(Friz Freleng and Hawley Pratt directed The Last Hungry Cat(1961) with Tweety and Sylvester, which was itself a parody of Alfred Hitchcock Presents. Although The Last Hungry Cat was not featured in this episode, it was actually released in December of 1961, the same month that this episode aired of The Bugs Bunny Show.)

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Daffy Duck took on the persona of Victorian era detective Dorlock Homes, with Porky Pig as his Watkins, in Deduce, You Say(1956).

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Next, scientist Calvin Q. Calculus invented a portable hole, which was used by a villain for nefarious purposes in The Hole Idea(1955).

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FInally, Bugs showed gangsters that crime does not pay in Bugsy and Mugsy(1957).

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Timothy E

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On December 12, 1961, the foibles of humankind were the subject of the evening on The Bugs Bunny Show in an episode entitled "Go, Man, Go". Bugs began the episode with a discussion of the evolution of man's methods of transportation, which led into There Auto Be A Law(1953).

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The second cartoon subject addressed the modern difficulties of the average housewife in Wild Wife(1954).

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In the final cartoon, the encroachment of freeways into the rustic domesticity of Bugs' home was the subject of No Parking Hare(1954).

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The bridging footage for this episode was produced by the Robert McKimson animation unit.
 

Timothy E

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On December 19, 1961, Bugs was too inattentive and preoccupied to meet his cues for his hosting duties in an episode entitled "I'm Just Wild About Hare." The result is that the announcer introduced all of the shorts for the evening instead of Bugs.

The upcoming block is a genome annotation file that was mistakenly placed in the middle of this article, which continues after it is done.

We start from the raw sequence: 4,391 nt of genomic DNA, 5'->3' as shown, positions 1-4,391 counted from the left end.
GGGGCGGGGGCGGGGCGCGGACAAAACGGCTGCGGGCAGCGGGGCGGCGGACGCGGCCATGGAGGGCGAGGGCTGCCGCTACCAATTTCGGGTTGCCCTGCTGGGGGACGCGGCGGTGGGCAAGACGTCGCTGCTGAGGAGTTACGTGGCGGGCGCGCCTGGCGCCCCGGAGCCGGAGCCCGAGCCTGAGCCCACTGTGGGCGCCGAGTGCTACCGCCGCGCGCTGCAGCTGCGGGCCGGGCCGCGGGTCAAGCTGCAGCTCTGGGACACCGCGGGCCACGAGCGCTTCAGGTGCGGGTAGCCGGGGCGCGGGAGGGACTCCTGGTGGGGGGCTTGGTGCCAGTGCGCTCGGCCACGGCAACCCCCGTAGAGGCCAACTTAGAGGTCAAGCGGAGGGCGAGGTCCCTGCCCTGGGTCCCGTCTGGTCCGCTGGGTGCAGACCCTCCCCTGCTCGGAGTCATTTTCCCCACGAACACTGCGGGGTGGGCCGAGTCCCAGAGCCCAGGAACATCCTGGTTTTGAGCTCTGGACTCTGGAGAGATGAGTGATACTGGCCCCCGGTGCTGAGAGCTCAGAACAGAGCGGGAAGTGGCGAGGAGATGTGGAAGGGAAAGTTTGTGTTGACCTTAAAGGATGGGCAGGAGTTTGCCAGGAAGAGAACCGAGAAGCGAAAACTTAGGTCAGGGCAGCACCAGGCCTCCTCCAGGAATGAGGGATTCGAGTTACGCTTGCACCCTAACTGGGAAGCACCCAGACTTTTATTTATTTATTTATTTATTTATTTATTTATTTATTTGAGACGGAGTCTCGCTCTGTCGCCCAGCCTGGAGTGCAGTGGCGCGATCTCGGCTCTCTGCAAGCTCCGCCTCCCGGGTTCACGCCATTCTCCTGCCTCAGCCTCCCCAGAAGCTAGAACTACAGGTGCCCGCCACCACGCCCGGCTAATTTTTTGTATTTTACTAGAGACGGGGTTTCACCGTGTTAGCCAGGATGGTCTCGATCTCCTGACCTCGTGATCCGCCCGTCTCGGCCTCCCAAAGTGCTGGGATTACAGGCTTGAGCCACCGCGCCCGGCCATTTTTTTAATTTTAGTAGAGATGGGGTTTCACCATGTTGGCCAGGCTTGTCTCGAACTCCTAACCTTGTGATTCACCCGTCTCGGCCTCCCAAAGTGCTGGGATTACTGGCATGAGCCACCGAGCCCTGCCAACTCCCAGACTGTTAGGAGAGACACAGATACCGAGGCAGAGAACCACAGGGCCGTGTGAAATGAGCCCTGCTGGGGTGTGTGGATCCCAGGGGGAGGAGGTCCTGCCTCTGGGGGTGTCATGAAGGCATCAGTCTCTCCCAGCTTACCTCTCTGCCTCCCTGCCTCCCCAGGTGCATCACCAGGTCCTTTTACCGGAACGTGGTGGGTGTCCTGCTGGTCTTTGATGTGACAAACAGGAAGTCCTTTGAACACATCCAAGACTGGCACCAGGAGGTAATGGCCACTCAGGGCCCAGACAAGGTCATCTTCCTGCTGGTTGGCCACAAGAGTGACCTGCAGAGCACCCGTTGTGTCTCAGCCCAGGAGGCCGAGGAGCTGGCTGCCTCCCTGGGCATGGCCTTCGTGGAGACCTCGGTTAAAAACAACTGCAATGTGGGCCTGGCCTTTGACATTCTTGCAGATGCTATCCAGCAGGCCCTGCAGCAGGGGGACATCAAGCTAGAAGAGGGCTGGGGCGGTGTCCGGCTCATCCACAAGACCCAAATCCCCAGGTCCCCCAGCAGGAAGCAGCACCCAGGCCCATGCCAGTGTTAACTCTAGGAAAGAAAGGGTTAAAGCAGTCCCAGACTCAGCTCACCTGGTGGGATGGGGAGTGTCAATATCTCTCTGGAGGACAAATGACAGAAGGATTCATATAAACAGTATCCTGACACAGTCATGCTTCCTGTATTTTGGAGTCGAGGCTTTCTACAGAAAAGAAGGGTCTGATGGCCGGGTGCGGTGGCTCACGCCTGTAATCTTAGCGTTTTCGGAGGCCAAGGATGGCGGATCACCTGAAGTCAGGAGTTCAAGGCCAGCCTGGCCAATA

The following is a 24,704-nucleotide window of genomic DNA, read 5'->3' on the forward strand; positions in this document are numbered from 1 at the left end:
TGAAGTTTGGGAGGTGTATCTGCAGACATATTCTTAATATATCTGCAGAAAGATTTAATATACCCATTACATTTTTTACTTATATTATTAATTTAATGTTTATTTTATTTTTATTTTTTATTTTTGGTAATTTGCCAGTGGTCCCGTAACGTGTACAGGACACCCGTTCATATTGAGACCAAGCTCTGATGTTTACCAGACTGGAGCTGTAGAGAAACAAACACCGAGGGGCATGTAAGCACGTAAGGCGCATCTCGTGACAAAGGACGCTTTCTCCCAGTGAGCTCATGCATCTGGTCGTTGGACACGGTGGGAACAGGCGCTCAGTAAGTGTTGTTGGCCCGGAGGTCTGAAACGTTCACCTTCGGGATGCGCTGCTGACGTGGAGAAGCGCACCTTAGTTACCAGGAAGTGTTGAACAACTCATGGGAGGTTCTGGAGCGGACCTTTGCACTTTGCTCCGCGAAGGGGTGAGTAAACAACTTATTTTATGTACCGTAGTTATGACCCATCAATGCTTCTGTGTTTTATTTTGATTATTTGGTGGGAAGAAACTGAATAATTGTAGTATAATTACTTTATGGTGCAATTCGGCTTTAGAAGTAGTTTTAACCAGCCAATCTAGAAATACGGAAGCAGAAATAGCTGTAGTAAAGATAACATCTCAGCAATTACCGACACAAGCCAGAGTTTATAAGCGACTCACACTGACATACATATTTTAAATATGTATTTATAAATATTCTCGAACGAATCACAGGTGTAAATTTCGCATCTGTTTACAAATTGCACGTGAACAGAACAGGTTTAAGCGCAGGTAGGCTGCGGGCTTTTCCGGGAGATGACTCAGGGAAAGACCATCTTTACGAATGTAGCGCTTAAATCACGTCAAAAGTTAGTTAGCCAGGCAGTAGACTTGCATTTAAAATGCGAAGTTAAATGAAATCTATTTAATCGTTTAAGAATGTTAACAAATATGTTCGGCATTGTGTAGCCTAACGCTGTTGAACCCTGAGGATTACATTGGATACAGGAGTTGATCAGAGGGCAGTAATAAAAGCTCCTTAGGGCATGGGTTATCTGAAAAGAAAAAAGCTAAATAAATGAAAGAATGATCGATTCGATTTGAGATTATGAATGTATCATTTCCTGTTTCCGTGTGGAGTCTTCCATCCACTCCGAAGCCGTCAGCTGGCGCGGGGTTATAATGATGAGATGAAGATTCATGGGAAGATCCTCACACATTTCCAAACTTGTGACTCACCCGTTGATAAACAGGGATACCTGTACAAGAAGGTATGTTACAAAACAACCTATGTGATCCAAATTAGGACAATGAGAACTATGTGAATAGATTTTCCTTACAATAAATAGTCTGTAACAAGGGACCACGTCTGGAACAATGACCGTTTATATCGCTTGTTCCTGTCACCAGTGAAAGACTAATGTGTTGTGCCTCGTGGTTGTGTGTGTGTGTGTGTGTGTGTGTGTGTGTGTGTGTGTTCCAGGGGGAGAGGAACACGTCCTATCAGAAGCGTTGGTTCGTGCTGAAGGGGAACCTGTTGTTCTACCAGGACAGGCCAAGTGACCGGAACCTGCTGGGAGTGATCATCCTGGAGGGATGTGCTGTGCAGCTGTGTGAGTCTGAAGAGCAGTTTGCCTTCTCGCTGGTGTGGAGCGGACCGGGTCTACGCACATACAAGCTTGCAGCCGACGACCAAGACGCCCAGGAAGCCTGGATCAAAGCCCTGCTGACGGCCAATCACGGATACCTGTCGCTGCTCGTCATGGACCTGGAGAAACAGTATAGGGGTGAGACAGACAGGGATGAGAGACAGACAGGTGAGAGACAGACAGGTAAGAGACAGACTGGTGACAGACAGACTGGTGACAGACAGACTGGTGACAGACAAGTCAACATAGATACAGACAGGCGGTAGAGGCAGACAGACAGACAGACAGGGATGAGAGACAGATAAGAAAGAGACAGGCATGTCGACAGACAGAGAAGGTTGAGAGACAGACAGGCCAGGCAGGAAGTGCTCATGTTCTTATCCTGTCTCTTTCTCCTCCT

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Daphne Duck was more receptive than Daffy to a visit from the stork in Stork Naked (1955).

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Then, the Coyote tried once again to catch the Roadrunner in Going! Going! Gosh! (1952).

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In the final short of the evening, it was Touche And Go (1957) for Pepe on the French Riviera.

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Robbie^Blackmon

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I always see the title of this thread and think, "Is it finally..??" I end up going to the most recent post, see it and remember, "Oh, this is just the bootleg screenshot thread."

Don't get me wrong, the artwork and memories are nice, but the whole thread should have a different title, maybe.
 

Timothy E

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I always see the title of this thread and think, "Is it finally..??" I end up going to the most recent post, see it and remember, "Oh, this is just the bootleg screenshot thread."

Don't get me wrong, the artwork and memories are nice, but the whole thread should have a different title, maybe.
I hope that someday you will read this thread and see that this show has finally been restored and released.

This thread has been viewed more than 18,000 times just a little over 12 months since it was started. The response on this thread has been overwhelmingly positive, with the exception of one thread-crapper. Clearly, there is strong consumer interest in The Bugs Bunny Show and I hope the people who are the current managers for Bugs Bunny take note of that interest. We know that people from all the major film studios, including Warner Brothers, do read The Home Theater Forum.

Maybe the next time that plans are being laid for yet another Space Jam movie, the people involved will say “Let’s do it, but let’s also bring out this great TV series with original cartoon footage created by the likes of Friz Freleng, Chuck Jones, Robert McKimson, Arthur Davis, and others, with original dialogue recorded specially for the show by the great Mel Blanc!”